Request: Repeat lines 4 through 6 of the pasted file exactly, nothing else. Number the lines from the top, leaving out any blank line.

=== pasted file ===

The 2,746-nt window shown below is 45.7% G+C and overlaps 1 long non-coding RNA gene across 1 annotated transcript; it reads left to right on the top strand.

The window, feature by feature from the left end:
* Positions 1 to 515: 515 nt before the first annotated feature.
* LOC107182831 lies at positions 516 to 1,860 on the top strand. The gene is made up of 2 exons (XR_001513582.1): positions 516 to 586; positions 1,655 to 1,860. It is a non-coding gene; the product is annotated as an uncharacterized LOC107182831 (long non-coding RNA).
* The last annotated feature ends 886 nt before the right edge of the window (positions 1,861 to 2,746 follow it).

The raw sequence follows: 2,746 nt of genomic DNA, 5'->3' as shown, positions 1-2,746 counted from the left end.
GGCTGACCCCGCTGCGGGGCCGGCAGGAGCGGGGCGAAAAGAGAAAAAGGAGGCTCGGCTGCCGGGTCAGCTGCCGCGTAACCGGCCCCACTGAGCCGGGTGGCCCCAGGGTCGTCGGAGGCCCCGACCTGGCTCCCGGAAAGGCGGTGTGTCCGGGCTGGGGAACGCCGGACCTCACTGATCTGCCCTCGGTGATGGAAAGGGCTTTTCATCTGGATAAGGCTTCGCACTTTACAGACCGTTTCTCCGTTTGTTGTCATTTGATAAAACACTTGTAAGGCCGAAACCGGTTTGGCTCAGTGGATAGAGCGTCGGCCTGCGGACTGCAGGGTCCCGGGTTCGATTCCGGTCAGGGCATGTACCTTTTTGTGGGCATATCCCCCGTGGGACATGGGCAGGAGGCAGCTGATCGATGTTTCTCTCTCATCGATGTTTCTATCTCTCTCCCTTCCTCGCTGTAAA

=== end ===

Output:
* LOC107182831 lies at positions 516 to 1,860 on the top strand. The gene is made up of 2 exons (XR_001513582.1): positions 516 to 586; positions 1,655 to 1,860. It is a non-coding gene; the product is annotated as an uncharacterized LOC107182831 (long non-coding RNA).
* The last annotated feature ends 886 nt before the right edge of the window (positions 1,861 to 2,746 follow it).

The raw sequence follows: 2,746 nt of genomic DNA, 5'->3' as shown, positions 1-2,746 counted from the left end.